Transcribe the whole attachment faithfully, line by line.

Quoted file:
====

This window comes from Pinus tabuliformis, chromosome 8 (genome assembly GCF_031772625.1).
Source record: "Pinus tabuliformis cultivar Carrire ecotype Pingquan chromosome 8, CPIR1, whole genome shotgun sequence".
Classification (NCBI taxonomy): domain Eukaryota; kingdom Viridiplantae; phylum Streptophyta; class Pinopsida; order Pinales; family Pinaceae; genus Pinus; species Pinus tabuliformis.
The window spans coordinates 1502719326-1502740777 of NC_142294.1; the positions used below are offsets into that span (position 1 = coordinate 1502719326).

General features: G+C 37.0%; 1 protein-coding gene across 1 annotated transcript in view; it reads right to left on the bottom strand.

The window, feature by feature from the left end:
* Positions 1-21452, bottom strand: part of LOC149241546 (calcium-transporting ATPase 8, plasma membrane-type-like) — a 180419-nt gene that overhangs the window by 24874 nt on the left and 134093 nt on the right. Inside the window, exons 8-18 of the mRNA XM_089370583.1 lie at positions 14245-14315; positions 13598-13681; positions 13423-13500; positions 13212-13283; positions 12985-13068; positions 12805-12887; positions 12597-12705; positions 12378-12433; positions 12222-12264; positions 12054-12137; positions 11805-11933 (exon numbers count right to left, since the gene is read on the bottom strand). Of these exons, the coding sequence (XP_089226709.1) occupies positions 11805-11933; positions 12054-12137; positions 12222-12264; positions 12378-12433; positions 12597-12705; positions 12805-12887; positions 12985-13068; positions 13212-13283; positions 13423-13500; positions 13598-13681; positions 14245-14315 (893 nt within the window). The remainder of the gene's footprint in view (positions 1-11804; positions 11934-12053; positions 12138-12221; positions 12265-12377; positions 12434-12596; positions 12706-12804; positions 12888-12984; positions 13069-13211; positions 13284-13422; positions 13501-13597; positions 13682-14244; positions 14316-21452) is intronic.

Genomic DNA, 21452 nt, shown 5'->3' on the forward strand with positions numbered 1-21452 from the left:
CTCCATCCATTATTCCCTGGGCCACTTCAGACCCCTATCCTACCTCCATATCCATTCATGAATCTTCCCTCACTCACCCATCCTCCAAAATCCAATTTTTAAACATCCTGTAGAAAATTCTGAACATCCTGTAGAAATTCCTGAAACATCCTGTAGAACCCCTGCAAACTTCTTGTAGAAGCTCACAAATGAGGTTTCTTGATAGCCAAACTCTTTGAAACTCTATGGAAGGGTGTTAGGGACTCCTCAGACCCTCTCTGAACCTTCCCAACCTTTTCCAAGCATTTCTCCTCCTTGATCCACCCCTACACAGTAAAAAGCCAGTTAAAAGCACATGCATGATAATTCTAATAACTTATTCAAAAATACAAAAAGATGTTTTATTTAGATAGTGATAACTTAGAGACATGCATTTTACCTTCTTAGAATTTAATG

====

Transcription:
This window comes from Pinus tabuliformis, chromosome 8 (genome assembly GCF_031772625.1).
Source record: "Pinus tabuliformis cultivar Carrire ecotype Pingquan chromosome 8, CPIR1, whole genome shotgun sequence".
Classification (NCBI taxonomy): domain Eukaryota; kingdom Viridiplantae; phylum Streptophyta; class Pinopsida; order Pinales; family Pinaceae; genus Pinus; species Pinus tabuliformis.
The window spans coordinates 1502719326-1502740777 of NC_142294.1; the positions used below are offsets into that span (position 1 = coordinate 1502719326).

General features: G+C 37.0%; 1 protein-coding gene across 1 annotated transcript in view; it reads right to left on the bottom strand.

The window, feature by feature from the left end:
* Positions 1-21452, bottom strand: part of LOC149241546 (calcium-transporting ATPase 8, plasma membrane-type-like) — a 180419-nt gene that overhangs the window by 24874 nt on the left and 134093 nt on the right. Inside the window, exons 8-18 of the mRNA XM_089370583.1 lie at positions 14245-14315; positions 13598-13681; positions 13423-13500; positions 13212-13283; positions 12985-13068; positions 12805-12887; positions 12597-12705; positions 12378-12433; positions 12222-12264; positions 12054-12137; positions 11805-11933 (exon numbers count right to left, since the gene is read on the bottom strand). Of these exons, the coding sequence (XP_089226709.1) occupies positions 11805-11933; positions 12054-12137; positions 12222-12264; positions 12378-12433; positions 12597-12705; positions 12805-12887; positions 12985-13068; positions 13212-13283; positions 13423-13500; positions 13598-13681; positions 14245-14315 (893 nt within the window). The remainder of the gene's footprint in view (positions 1-11804; positions 11934-12053; positions 12138-12221; positions 12265-12377; positions 12434-12596; positions 12706-12804; positions 12888-12984; positions 13069-13211; positions 13284-13422; positions 13501-13597; positions 13682-14244; positions 14316-21452) is intronic.

Genomic DNA, 21452 nt, shown 5'->3' on the forward strand with positions numbered 1-21452 from the left:
CTCCATCCATTATTCCCTGGGCCACTTCAGACCCCTATCCTACCTCCATATCCATTCATGAATCTTCCCTCACTCACCCATCCTCCAAAATCCAATTTTTAAACATCCTGTAGAAAATTCTGAACATCCTGTAGAAATTCCTGAAACATCCTGTAGAACCCCTGCAAACTTCTTGTAGAAGCTCACAAATGAGGTTTCTTGATAGCCAAACTCTTTGAAACTCTATGGAAGGGTGTTAGGGACTCCTCAGACCCTCTCTGAACCTTCCCAACCTTTTCCAAGCATTTCTCCTCCTTGATCCACCCCTACACAGTAAAAAGCCAGTTAAAAGCACATGCATGATAATTCTAATAACTTATTCAAAAATACAAAAAGATGTTTTATTTAGATAGTGATAACTTAGAGACATGCATTTTACCTTCTTAGAATTTAATG